Using Software Distributions to Understand the Relationship among Free and Open Source Software Projects
May 20, 2007 to May 26, 2007
Daniel M. German , University of Victoria, Canada
DOI Bookmark: http://doi.ieeecomputersociety.org/10.1109/MSR.2007.32
Success in the open source software world has been measured in terms of metrics such as number of downloads, number of commits, number of lines of code, number of participants, etc. These metrics tend to discriminate towards applications that are small and tend to evolve slowly. A problem is, however, how to identify applications in these latter categories that are important. Software distributions specify the dependencies needed to build and to run a given software application. We use this information to create a dependency graph of the applications contained in such a distribution. We explore the characteristics of this graph, and use it to define some metrics to quantify the dependencies (and dependents) of a given software application. We demonstrate that some applications that are invisible to the final user (such as libraries) are widely used by end-user applications. This graph can be used as a proxy to measure success of small, slowly evolving free and open source software.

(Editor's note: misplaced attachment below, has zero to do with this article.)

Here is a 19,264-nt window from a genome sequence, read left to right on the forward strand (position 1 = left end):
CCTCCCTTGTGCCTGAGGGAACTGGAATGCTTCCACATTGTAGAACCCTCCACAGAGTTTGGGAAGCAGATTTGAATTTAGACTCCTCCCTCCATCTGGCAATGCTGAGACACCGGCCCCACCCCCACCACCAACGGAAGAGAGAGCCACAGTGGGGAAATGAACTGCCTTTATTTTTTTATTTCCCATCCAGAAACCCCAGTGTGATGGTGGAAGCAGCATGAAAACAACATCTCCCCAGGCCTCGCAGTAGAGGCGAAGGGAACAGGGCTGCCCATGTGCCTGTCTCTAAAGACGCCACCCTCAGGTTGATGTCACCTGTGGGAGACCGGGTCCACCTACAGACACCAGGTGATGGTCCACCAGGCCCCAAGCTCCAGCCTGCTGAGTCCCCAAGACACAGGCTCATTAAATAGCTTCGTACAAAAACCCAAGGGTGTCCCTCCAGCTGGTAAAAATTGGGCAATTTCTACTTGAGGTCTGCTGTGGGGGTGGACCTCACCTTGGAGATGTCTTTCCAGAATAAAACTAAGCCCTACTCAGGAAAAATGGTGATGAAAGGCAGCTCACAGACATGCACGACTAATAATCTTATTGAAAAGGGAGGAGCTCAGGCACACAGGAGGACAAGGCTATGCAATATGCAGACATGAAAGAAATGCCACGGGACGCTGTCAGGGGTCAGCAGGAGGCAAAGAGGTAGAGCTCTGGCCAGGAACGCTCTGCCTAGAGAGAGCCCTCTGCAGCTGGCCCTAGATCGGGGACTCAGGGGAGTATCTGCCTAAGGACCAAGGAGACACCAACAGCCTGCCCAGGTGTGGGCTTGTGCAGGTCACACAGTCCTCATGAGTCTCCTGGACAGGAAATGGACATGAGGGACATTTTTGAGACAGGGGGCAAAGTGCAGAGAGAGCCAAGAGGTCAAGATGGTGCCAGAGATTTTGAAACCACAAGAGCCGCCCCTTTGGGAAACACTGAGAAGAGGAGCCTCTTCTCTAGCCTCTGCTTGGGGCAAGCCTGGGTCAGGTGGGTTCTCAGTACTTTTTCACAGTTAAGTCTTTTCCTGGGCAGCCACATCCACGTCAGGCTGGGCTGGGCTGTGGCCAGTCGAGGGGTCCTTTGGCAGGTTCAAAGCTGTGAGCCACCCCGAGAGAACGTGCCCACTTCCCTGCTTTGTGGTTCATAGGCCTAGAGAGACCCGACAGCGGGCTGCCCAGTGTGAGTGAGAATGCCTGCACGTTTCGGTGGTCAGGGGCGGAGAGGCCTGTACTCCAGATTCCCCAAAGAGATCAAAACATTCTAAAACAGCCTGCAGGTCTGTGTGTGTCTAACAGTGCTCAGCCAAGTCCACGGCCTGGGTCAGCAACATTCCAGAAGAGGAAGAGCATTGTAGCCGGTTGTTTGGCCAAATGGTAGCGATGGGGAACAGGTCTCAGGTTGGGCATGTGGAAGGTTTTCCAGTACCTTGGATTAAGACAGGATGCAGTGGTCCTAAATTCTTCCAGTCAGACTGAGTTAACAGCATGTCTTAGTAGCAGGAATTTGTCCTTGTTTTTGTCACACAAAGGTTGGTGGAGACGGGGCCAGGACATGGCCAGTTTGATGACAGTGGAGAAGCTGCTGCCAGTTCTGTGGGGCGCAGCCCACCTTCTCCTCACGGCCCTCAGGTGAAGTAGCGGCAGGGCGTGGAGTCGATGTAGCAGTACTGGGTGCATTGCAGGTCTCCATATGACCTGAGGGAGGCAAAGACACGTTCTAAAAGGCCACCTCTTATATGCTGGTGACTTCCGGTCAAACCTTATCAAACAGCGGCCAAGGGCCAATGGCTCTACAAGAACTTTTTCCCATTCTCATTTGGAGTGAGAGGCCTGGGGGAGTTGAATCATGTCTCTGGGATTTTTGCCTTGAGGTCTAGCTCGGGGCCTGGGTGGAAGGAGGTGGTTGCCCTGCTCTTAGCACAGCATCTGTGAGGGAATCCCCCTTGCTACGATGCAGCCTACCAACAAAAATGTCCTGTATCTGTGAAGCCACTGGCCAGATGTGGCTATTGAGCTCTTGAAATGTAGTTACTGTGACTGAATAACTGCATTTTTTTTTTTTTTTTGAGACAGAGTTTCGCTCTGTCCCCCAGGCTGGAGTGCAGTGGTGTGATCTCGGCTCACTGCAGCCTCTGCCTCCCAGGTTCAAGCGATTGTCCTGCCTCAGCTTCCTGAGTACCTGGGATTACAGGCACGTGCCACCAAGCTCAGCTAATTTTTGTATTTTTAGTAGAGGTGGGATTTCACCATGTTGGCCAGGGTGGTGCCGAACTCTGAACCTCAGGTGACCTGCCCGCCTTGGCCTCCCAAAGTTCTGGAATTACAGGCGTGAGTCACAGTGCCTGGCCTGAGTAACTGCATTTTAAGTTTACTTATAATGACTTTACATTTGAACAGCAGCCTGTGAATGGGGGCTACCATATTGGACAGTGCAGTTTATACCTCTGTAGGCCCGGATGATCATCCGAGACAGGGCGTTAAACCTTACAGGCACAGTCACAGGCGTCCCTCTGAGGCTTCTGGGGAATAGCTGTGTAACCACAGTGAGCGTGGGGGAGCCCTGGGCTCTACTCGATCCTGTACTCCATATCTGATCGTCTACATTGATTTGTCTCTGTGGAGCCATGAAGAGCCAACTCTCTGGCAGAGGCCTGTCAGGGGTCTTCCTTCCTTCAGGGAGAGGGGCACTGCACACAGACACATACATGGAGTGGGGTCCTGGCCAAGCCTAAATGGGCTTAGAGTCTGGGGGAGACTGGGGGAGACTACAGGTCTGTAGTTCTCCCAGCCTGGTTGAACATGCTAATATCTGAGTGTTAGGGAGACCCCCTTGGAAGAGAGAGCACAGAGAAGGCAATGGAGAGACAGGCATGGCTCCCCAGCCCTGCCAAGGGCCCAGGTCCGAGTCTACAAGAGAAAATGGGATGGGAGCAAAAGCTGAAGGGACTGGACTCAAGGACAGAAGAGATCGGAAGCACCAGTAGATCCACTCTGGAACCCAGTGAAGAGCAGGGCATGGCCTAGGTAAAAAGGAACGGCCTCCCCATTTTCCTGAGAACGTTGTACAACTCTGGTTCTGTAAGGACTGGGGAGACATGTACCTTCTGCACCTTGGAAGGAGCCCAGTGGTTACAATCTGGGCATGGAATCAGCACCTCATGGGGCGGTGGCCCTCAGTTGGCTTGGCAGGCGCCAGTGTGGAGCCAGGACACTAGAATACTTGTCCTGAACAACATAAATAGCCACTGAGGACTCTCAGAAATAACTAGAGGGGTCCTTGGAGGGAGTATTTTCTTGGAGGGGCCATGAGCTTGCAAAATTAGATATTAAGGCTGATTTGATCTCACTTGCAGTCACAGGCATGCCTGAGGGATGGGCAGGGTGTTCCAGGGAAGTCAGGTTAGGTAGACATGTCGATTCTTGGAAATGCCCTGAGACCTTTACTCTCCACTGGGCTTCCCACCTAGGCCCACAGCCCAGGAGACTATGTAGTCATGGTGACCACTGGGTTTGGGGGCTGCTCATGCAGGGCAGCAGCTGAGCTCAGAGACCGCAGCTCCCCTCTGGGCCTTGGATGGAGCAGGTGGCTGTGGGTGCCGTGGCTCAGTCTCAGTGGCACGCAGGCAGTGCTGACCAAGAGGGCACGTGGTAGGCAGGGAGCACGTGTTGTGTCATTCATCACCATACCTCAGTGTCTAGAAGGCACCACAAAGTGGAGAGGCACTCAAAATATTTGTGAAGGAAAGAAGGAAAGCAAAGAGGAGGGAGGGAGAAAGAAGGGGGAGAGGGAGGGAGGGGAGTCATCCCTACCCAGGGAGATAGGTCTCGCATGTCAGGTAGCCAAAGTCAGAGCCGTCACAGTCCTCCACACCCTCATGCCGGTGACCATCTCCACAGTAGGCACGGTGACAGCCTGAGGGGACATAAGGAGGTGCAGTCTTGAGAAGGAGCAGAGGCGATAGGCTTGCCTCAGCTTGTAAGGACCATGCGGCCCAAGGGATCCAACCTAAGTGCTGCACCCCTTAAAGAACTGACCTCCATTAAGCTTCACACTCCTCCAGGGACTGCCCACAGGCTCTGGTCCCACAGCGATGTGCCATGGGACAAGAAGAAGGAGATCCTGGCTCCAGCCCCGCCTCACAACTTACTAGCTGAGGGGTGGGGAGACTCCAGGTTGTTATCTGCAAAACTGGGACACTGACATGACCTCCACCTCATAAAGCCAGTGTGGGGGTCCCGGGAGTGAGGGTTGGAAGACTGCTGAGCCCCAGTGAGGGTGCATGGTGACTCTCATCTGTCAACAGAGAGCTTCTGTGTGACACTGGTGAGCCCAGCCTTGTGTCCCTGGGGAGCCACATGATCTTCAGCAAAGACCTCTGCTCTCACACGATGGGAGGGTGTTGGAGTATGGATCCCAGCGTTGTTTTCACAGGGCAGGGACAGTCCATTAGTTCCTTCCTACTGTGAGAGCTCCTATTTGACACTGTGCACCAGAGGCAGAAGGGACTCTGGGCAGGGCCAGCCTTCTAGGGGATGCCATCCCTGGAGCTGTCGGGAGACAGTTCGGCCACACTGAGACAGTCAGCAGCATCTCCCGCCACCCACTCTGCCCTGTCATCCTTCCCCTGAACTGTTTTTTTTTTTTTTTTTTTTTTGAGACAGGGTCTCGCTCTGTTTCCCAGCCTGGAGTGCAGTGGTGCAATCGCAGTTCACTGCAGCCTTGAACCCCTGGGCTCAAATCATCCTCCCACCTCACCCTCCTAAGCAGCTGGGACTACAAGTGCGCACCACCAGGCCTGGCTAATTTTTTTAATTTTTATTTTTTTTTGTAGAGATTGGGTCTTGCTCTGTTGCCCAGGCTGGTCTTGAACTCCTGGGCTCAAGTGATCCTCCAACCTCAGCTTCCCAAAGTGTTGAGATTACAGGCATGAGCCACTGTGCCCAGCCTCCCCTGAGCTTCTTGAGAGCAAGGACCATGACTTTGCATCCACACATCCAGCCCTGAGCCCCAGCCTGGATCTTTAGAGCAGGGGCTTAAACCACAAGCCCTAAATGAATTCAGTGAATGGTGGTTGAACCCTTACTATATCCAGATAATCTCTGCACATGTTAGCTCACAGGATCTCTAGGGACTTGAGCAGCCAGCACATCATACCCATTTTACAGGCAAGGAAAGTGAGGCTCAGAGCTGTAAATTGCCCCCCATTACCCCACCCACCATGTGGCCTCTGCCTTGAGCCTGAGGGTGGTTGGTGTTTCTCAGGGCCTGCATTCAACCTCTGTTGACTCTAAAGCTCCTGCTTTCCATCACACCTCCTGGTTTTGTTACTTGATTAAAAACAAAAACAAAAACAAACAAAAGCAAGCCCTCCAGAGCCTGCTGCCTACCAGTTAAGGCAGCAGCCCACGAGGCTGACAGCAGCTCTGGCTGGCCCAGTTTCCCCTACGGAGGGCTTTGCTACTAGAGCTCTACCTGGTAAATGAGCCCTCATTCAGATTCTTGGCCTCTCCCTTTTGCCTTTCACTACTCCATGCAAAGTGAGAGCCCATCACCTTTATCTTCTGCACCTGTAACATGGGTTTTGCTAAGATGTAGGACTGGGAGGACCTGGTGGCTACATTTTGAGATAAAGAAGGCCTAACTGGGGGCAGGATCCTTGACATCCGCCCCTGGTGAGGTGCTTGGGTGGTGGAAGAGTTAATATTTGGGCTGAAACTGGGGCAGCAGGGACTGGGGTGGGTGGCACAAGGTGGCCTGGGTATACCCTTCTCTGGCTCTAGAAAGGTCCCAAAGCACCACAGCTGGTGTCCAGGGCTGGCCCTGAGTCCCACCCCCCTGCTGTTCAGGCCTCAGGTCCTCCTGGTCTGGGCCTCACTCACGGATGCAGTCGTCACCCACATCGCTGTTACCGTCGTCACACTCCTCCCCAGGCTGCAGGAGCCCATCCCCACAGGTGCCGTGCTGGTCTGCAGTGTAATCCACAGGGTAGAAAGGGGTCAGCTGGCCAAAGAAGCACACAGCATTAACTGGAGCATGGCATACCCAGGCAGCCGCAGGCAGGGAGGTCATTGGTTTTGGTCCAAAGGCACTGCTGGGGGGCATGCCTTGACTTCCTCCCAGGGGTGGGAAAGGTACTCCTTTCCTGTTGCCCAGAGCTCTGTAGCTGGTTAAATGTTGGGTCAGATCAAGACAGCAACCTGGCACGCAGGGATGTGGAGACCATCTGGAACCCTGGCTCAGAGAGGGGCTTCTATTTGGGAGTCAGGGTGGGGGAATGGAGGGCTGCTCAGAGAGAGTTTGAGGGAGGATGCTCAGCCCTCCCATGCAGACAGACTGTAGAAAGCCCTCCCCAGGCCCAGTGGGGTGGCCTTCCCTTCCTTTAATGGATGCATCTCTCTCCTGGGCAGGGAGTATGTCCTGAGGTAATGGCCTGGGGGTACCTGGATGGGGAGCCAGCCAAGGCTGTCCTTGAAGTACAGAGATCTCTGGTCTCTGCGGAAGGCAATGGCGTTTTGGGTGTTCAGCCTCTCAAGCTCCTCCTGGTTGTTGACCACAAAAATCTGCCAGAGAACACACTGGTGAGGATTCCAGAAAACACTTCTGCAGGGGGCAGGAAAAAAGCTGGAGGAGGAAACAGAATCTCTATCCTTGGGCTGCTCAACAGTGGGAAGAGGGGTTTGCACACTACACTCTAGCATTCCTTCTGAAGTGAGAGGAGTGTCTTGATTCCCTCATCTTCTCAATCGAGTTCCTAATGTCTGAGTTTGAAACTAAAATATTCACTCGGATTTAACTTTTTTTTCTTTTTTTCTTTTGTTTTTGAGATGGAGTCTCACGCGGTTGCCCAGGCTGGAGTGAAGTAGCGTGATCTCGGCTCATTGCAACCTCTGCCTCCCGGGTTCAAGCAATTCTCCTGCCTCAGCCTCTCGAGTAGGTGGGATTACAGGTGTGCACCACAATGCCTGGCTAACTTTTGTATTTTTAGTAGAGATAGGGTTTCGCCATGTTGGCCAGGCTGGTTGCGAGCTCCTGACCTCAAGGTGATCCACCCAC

Daniel M. German, "Using Software Distributions to Understand the Relationship among Free and Open Source Software Projects", MSR, 2007, Fourth International Workshop on Mining Software Repositories (MSR 2007), Fourth International Workshop on Mining Software Repositories (MSR 2007) 2007, pp. 24, doi:10.1109/MSR.2007.32